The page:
Questions to police and crime commissioners: Winston Roddick

Image caption Winston Roddick said he was having regular, extensive contact with the public

One month since the four new police and crime commissioners (PCC) in Wales started their jobs, the BBC News website posed them a few questions to see how they were getting on.

Two independents, one Labour and one Conservative were elected last month in what was described as the biggest shake-up of policing for almost 50 years.

The commissioners will be in post until 2016 and will have the power to set policing priorities, budgets and also to hire and fire chief constables.

Q&A: Christopher Salmon, Dyfed-Powys

Next up is the commissioner for North Wales, Winston Roddick. We will feature the final one on Sunday.

What have you been doing in the job so far?

Meeting, discussing, listening, learning and thinking.

In your opinion, are PCCs paid too much? Why?

Judging by the number of hours I have worked so far, no!

Have you appointed any staff or taken on any staff from the former police authority? Will you be doing so?

I am required by law to appoint a chief executive and treasurer and I also propose to appoint a communications officer to deal with press and media queries.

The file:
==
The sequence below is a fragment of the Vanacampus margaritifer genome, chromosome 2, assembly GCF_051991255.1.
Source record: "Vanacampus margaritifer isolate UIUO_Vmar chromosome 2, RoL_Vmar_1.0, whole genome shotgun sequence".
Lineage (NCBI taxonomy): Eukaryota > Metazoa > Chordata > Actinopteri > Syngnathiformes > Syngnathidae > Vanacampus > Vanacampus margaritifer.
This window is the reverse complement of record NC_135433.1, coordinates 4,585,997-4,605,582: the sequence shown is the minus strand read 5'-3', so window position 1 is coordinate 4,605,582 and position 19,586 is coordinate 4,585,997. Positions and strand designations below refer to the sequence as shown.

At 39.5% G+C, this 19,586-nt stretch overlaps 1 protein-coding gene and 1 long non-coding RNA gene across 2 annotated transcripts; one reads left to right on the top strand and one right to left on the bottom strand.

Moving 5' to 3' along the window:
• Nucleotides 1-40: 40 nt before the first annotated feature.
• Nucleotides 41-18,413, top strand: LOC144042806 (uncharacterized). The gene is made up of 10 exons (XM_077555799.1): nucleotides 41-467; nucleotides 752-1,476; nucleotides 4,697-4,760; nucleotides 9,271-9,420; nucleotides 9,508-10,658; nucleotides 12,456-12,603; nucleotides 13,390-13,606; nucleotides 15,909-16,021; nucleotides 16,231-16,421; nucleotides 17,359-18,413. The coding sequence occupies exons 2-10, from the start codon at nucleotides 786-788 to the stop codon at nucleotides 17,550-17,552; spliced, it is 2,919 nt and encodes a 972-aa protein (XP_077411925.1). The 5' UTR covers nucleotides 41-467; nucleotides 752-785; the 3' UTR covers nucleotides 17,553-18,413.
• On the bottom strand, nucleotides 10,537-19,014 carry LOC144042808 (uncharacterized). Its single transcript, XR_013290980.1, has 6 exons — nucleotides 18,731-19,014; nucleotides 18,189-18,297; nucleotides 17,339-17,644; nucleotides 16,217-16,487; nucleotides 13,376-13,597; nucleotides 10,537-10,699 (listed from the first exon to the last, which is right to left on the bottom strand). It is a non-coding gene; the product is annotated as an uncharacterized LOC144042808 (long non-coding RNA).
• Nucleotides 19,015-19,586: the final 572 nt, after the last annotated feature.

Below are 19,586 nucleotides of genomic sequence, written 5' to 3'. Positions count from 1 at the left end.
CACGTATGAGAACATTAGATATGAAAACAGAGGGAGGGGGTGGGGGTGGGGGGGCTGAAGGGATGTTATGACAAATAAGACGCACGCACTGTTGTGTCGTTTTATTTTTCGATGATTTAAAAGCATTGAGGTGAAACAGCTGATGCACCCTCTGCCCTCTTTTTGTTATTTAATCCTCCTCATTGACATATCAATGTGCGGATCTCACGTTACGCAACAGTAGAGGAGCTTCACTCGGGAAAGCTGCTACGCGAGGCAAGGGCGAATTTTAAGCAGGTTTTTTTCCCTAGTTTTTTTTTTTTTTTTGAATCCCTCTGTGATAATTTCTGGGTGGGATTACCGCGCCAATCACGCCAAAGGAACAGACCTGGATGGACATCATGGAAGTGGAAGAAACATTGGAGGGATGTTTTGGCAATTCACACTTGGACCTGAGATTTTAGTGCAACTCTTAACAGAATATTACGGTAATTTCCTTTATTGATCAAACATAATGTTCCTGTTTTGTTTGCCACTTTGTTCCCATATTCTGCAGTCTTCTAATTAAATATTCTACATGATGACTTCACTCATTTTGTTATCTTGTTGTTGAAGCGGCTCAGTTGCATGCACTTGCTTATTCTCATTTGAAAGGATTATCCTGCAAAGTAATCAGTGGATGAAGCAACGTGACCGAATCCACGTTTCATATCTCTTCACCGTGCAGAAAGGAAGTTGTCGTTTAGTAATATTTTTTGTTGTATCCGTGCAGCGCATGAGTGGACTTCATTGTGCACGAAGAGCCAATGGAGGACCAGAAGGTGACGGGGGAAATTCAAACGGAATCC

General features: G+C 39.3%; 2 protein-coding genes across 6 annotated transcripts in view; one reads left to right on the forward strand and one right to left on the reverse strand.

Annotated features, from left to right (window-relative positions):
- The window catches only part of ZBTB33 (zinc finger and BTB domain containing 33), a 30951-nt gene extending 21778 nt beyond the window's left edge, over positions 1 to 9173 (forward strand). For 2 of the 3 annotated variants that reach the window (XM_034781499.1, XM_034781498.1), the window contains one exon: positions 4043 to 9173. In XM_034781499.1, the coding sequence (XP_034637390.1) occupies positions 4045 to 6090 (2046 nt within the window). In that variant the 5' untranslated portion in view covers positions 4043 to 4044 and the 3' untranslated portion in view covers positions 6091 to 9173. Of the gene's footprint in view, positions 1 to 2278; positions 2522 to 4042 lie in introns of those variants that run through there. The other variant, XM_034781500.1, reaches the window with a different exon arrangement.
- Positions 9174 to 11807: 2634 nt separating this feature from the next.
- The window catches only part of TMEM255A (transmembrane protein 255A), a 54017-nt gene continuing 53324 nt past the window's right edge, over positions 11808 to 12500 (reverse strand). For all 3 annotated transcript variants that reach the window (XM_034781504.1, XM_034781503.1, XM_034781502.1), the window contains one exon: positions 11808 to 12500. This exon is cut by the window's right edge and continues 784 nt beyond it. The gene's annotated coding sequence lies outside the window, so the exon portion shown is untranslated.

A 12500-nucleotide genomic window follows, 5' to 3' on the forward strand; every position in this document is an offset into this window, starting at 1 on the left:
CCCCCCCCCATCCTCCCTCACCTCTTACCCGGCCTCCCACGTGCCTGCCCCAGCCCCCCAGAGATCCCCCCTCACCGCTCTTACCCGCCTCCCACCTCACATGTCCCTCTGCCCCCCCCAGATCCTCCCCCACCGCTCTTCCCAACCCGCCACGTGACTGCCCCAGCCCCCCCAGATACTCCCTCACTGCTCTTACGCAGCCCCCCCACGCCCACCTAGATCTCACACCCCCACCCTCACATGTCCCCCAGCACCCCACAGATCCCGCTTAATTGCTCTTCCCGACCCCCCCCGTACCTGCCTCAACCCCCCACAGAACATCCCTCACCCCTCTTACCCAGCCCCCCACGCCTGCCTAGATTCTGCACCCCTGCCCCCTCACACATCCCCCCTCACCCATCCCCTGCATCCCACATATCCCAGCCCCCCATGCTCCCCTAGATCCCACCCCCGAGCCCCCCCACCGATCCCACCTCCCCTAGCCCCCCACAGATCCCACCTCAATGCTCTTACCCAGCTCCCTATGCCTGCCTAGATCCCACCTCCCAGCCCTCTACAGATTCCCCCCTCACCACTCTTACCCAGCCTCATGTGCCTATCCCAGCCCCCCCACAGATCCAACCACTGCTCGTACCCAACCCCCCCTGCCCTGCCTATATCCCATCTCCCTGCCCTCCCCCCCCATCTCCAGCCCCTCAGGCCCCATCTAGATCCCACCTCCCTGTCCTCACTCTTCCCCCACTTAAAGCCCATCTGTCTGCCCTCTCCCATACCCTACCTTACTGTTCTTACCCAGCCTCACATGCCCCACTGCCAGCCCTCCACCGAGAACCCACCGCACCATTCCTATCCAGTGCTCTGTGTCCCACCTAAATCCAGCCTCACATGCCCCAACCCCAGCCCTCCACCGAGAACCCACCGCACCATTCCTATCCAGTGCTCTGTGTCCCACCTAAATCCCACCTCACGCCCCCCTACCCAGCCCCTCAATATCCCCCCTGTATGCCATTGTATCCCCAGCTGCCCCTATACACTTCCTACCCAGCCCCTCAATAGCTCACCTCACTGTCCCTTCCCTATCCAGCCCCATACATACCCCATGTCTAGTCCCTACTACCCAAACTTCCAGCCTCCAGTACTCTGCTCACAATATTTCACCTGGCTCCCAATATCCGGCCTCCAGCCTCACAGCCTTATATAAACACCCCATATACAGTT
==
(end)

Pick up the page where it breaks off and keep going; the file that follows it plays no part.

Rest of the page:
The transition arrangements made by the Home Office resulted in my being provided with four members of staff from the former police authority.

On how many occasions have you spoken to the chief constable so far? What about mainly?

Numerous. His role, my role, our working together.

Have you learnt anything surprising in the job yet?

No. After 40 years working in the criminal justice system there are very few surprises left.

Have you had much contact with the public so far? What have they been saying to you?

Yes. Extensive contact on a regular basis, especially during the flooding in north Wales at the end of November.

The public in Ruthin and St Asaph expressed their great admiration for the work of the police and all the other emergency services.

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